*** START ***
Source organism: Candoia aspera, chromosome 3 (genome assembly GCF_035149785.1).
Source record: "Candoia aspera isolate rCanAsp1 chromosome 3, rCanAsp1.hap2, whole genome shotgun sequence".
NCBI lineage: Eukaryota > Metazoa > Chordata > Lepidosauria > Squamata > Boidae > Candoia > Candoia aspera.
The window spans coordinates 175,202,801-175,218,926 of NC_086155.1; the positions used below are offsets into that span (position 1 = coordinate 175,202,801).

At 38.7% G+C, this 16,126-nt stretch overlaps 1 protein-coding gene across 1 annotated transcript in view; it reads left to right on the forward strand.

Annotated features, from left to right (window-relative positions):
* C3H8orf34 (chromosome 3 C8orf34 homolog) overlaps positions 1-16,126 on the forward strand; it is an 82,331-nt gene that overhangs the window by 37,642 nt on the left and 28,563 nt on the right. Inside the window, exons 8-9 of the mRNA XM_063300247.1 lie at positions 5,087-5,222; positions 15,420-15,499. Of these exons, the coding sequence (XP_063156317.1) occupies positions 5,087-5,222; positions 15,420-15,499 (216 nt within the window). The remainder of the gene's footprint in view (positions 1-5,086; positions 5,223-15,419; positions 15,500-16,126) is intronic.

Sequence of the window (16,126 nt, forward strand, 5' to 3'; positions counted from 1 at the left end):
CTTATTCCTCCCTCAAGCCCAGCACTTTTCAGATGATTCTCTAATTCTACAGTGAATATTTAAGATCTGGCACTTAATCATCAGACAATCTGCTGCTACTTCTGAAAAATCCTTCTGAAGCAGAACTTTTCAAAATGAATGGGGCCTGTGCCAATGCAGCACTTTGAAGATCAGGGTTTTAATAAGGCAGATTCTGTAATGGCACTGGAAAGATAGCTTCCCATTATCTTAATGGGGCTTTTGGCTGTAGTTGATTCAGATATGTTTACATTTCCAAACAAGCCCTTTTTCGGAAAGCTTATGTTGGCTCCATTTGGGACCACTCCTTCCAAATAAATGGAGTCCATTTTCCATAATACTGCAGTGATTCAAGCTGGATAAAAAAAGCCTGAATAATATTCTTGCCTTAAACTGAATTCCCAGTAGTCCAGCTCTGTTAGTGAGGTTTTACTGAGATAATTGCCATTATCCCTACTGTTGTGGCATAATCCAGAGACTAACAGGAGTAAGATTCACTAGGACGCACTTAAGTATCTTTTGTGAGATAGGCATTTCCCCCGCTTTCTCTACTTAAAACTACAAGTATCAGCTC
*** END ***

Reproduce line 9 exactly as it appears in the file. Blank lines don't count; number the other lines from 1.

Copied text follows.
CTTATTCCTCCCTCAAGCCCAGCACTTTTCAGATGATTCTCTAATTCTACAGTGAATATTTAAGATCTGGCACTTAATCATCAGACAATCTGCTGCTACTTCTGAAAAATCCTTCTGAAGCAGAACTTTTCAAAATGAATGGGGCCTGTGCCAATGCAGCACTTTGAAGATCAGGGTTTTAATAAGGCAGATTCTGTAATGGCACTGGAAAGATAGCTTCCCATTATCTTAATGGGGCTTTTGGCTGTAGTTGATTCAGATATGTTTACATTTCCAAACAAGCCCTTTTTCGGAAAGCTTATGTTGGCTCCATTTGGGACCACTCCTTCCAAATAAATGGAGTCCATTTTCCATAATACTGCAGTGATTCAAGCTGGATAAAAAAAGCCTGAATAATATTCTTGCCTTAAACTGAATTCCCAGTAGTCCAGCTCTGTTAGTGAGGTTTTACTGAGATAATTGCCATTATCCCTACTGTTGTGGCATAATCCAGAGACTAACAGGAGTAAGATTCACTAGGACGCACTTAAGTATCTTTTGTGAGATAGGCATTTCCCCCGCTTTCTCTACTTAAAACTACAAGTATCAGCTC